Trusts can be used for wholly legitimate reasons, but they can also be created with complicated structures to obscure the ownership of assets and make it easier for corrupt individuals to operate.
Allowing trust information to be publicly available by default except for protected information would be particularly beneficial when identifying the beneficial owners of property if the property agent is working with an individual who is purchasing property on behalf of the trust.
Privacy concerns can be addressed by agent regulation
Property agents play a key role in facilitating the sale of land and enabling freeholders and landlords to rent out their leases for both residential and commercial purposes.
While we recognise privacy concerns, one effective way that the UK Government can help to prevent misuse of increased transparency is to introduce mandatory regulation of property agents and establish a statutory Code of Practice for property agents working in the sector.
Supporting agents’ legal duties
Including property agents on the legitimate interest list of professionals who require access to land ownership information is paramount which would make it easier and more efficient for property agents to carry out anti-money laundering (AML) risk assessments or to contact anyone associated with the trust as part of a sale.
More direct information about the ownership and control of land would help address several issues, including
- Identifying liable landlords for remediation works in high-risk buildings
- Contacting relevant freeholders for lease extensions and changes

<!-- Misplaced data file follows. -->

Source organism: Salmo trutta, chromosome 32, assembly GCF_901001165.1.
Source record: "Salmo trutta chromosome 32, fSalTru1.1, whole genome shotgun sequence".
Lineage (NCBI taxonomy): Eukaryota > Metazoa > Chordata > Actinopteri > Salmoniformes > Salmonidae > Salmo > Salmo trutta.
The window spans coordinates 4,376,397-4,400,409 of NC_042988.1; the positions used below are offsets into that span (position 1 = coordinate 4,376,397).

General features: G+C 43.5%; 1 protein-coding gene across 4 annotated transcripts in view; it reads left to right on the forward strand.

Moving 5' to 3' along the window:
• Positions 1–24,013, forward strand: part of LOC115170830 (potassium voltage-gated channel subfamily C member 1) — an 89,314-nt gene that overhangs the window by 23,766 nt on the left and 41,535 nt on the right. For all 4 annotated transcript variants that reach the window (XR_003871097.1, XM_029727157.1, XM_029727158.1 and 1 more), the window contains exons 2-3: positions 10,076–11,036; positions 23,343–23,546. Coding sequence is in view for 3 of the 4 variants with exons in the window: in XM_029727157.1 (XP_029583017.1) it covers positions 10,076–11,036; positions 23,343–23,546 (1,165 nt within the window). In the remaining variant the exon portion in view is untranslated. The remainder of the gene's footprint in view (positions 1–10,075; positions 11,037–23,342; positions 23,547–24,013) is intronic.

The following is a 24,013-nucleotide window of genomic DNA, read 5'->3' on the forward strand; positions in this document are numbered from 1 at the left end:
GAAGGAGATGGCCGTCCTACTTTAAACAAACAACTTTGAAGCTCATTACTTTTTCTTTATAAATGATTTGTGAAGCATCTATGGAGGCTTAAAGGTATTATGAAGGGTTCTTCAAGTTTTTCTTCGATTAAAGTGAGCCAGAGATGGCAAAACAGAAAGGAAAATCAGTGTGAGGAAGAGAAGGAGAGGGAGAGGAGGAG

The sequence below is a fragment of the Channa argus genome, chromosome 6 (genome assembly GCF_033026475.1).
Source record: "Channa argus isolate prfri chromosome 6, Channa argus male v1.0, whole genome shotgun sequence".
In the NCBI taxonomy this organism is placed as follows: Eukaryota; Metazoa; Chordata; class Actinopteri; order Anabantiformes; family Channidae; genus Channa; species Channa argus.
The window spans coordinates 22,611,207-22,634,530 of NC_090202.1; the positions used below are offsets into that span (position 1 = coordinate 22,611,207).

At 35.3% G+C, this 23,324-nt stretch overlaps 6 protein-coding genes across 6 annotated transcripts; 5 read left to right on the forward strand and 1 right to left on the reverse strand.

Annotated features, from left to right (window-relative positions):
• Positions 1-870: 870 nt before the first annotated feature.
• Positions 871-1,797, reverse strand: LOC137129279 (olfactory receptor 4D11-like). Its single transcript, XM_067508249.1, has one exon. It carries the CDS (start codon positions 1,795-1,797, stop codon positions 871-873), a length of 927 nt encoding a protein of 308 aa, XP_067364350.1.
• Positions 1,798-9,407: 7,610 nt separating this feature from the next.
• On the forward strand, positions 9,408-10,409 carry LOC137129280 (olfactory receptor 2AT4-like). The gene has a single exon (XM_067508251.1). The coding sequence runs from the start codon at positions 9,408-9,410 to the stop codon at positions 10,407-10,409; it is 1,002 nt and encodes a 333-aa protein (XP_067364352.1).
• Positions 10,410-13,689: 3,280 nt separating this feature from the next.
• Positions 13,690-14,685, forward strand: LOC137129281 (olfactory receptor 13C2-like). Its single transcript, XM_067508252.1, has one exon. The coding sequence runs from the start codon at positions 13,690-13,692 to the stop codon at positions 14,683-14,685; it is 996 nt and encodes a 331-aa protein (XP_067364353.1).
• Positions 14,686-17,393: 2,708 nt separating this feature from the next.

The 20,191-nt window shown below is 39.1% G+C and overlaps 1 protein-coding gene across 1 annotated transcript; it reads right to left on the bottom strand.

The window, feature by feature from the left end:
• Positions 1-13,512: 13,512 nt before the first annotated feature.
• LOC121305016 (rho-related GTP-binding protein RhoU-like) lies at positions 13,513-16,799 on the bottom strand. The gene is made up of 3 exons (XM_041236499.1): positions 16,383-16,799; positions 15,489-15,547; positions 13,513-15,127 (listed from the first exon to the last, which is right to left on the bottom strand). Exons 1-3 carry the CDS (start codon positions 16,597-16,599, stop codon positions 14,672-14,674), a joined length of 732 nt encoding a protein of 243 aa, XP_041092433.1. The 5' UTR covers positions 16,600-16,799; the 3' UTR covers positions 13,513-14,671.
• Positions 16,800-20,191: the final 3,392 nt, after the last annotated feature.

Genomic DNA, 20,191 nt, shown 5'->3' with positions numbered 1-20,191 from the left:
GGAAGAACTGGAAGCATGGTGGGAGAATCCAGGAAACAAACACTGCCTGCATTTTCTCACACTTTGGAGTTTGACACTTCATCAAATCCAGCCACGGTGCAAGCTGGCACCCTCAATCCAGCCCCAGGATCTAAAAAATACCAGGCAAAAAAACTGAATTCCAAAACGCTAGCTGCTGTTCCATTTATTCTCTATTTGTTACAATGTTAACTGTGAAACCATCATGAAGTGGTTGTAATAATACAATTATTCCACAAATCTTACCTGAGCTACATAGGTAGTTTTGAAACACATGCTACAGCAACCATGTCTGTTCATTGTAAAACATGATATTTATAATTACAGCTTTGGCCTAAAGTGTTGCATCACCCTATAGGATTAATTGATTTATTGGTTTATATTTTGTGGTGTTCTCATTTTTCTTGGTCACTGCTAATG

- Ensuring agents can identify owners of derelict or underused shops and other commercial premises
- Improving the effectiveness of AML processes
Enabling best practices on Material Information
Under the Consumer Protection from Unfair Trading Regulations 2008 property agents are legally required to provide Material Information when working with consumers and advertising property for sale and let. This includes requirements to specify if there are additional rights of access to land or restrictions on the property. Having greater access to the identity of the owner of the property and the surrounding land, especially if the property is a leasehold, will make this information easier to obtain.
Additionally, it is best industry practice for agents to identify potential disputes with the surrounding land and the property as early as possible during the process so that buyers are aware. The impact of increased transparency means that these checks can be made more quickly, preventing lengthy delays and potential fall-throughs.
Better risk management for high-rise buildings
There are also clear benefits for property agents who are Principal Accountable Persons in high-rise buildings with duties under the Building Safety Act 2022.
When registering a building that is owned by a trust, the individual with overall responsibility or control for the building will be required. This may not be the same as the individual who has instructed the agent to manage the building. This will enable the agent to provide the name of the owner to the Regulator, as well as establish a full history of the building components and materials, which is required when assessing building risks.
Property agents may also need access to previous documents relating to works conducted on the building or the contact details of the principal contractor in charge of the works. This will ensure that the Principal Accountable Person has access to the full golden thread of information, enabling them to plan remediation works or better manage potential risks within the building.